Lake Vattern Attractions
Lake Vättern, Sweden's second largest lake (area 1,912sq.km/738sq.mi; 130km/80mi long, greatest width 30km/19mi) extends through the four provinces of Västergötland, Östergötland, Närke and Småland. Its water is so clear that the bottom can be seen at depths of up to 10m/33ft, and at these depths the surface appears green as a result of the reflection of light from the sandy bottom. The clarity of the water is due to the fact that the lake is fed partly by springs and partly by water from mountain streams, purified by passing over gravel.The lake has an average depth of 40m/130ft, but reaches as much as 128m/420ft at the deepest spots round Visingsö. This great mass of water stores so much heat that the lake does not freeze until late in the year - rarely before New Year, and in many years not at all. On the other hand it is slow to warm up in summer. The colder water on the bottom supports a large fish population, including the Vättern salmon, a species of trout.
27km/17mi north of Gränna, at Ödeshög in Östergötland, Road 50 goes off on the left, running at some distance from the shores of the lake, and comes in 8km/5mi to Alvastra, with the ruins of a Cistercian abbey (founded 1143), at the foot of the Omberg (Hjässan, 263m/863ft; viewing platform), a range of hills 10km/6mi long which is wooded on the east side and falls steeply down to Lake Vättern on the west.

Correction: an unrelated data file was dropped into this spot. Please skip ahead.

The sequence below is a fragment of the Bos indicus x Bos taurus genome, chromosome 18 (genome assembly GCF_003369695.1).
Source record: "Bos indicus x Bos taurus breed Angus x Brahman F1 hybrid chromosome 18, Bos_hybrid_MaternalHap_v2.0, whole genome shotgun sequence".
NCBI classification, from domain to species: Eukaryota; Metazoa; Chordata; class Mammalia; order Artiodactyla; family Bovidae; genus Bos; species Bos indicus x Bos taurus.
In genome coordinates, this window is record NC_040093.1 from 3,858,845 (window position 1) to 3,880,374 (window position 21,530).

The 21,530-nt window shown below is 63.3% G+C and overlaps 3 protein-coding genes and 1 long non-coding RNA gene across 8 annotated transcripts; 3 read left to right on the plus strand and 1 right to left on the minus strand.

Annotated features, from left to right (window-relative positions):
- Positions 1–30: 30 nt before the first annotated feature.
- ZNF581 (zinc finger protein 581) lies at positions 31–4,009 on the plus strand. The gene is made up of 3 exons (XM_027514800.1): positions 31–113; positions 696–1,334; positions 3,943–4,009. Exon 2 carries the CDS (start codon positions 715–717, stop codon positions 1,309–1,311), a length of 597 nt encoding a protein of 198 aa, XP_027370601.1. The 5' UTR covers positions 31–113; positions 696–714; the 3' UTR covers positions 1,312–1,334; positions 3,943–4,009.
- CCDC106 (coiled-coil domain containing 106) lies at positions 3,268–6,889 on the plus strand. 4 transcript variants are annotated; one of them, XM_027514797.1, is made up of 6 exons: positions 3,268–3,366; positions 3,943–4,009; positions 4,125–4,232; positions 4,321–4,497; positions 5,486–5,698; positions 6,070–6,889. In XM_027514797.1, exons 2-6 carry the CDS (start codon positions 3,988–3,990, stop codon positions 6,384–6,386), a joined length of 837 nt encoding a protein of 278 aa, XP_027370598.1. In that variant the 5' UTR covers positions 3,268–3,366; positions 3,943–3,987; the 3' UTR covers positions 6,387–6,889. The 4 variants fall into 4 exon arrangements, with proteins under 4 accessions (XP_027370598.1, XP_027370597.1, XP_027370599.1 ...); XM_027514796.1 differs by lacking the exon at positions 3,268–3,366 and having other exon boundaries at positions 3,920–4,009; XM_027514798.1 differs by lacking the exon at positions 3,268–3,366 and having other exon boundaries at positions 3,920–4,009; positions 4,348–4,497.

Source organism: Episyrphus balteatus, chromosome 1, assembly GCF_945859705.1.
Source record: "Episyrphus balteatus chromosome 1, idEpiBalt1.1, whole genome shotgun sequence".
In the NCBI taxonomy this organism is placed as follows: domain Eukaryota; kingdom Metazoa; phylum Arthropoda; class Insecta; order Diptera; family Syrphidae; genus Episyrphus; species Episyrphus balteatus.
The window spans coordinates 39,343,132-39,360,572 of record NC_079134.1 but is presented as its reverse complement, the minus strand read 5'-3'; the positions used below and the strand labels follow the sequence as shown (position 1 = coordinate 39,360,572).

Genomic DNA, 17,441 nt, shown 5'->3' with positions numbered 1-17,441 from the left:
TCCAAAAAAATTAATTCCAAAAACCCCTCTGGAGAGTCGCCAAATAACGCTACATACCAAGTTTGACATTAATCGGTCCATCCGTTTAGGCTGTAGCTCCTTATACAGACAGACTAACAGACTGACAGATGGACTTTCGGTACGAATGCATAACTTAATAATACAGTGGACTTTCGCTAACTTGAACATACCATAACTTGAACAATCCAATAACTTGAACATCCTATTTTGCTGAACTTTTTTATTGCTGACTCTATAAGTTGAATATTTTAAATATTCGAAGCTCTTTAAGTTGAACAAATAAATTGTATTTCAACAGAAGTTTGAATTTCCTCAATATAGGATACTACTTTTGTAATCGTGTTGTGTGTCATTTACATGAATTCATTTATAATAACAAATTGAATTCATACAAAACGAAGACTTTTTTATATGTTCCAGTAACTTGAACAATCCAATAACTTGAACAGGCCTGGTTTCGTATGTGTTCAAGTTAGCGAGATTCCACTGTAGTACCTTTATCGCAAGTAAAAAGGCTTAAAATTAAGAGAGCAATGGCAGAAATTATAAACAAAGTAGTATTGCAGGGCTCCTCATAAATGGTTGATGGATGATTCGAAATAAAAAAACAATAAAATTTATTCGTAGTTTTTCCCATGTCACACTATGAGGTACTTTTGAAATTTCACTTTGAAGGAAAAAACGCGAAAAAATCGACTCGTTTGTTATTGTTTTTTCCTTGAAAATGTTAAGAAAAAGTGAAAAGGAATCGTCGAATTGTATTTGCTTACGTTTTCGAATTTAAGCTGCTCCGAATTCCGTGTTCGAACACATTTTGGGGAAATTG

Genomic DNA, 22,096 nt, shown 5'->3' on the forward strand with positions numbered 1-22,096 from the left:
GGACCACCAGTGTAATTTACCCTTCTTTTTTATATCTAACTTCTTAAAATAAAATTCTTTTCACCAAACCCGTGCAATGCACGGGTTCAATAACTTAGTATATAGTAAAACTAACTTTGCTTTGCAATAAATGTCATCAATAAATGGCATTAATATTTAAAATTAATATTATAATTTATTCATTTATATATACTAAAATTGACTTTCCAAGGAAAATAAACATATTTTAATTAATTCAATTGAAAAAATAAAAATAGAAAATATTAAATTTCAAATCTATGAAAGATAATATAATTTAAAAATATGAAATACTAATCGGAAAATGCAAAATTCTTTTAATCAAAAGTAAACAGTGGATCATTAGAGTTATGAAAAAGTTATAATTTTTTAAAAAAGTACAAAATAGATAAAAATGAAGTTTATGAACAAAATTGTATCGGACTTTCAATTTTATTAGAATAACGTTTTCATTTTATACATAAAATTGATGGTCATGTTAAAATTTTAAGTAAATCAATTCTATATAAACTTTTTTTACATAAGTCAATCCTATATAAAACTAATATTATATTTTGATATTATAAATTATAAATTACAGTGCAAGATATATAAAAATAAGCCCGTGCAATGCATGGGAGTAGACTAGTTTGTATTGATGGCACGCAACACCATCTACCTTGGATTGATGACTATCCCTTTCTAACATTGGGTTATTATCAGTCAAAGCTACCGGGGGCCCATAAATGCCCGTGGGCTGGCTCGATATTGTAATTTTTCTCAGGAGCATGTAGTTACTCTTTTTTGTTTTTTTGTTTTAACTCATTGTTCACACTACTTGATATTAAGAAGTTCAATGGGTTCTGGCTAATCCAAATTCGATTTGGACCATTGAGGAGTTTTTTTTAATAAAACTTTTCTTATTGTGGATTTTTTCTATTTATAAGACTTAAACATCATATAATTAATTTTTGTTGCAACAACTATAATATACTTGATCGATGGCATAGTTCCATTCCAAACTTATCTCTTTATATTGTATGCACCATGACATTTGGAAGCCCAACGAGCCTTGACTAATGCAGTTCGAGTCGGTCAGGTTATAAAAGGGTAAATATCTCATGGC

6km/4mi from Alvastra, off the road to the right, is Väversunda, which has a 12th century Romanesque church with a triumphal cross (replica: the original is in the National Museum in Stockholm). To the east lies Lake Tåkern, the haunt of large numbers of birds, which features in Selma Lagerlöf's "Wonderful Adventures of Nils" and in Bengt Berg's animal stories.
16km/10mi north of Vadstena lies Motala (pop. 41,000), located on the waterfront and offering beautiful scenery. The town was the meeting place of the local ting (assembly) as early as the 14th century. The church dates from that period. Motala became a place of some consequence, however, only after the construction of the Göta Canal. The engineer responsible for the canal, Count Baltzar von Platen, also planned the layout of the district around the Motalavik. There is a statue of Platen in the Stortorg (Market Square), and his mausoleum stands on the banks of the canal. Other features of interest in the town are the nine-arched Storbro and Borenhuits Slusstrappa, a "staircase" of five locks leading into Lake Boren.
From Motala, Road 50 runs north to Medevi, Sweden's oldest spa.
The Tjej-Vättern cycle race for women is in June.
Lake Vättern Cycle Race
Cycle race round Lake Vättern is held in June.
Askersund (pop. 12,000) is the most northerly of the towns on Lake Vättern. There are about 50 islands accessible by boat as well as a nature reserve and large forest. Around the market square are a number of old wooden houses and a beautiful little Baroque building. In the Municipal Park is an interesting local museum.
Tiveden National Park
Road 49, running along the west side of Lake Vättern, is one of the most beautiful roads in Sweden. Tiveden National Park (28km/17mi) is a hilly and well wooded area with a number of lakes (good walking).
Askersund Jazz Festival is held in June.
At Karlsborg (pop. 4,000) the Göta Canal runs into Lake Vättern. Karlsborg Fort, built in the 19th century, is still of military importance. In the event of war, the fortress would have served as the reserve capital of Sweden. Within the ring of walls and moats are a number of separate buildings; the Museum and the park are open to the public.
From Road 195, which leads south from Mölltorp, there are fine views of the long island of Visingsö, the town of Jönköping at the south end of Lake Vättern and the attractively situated suburb of Bankeryd.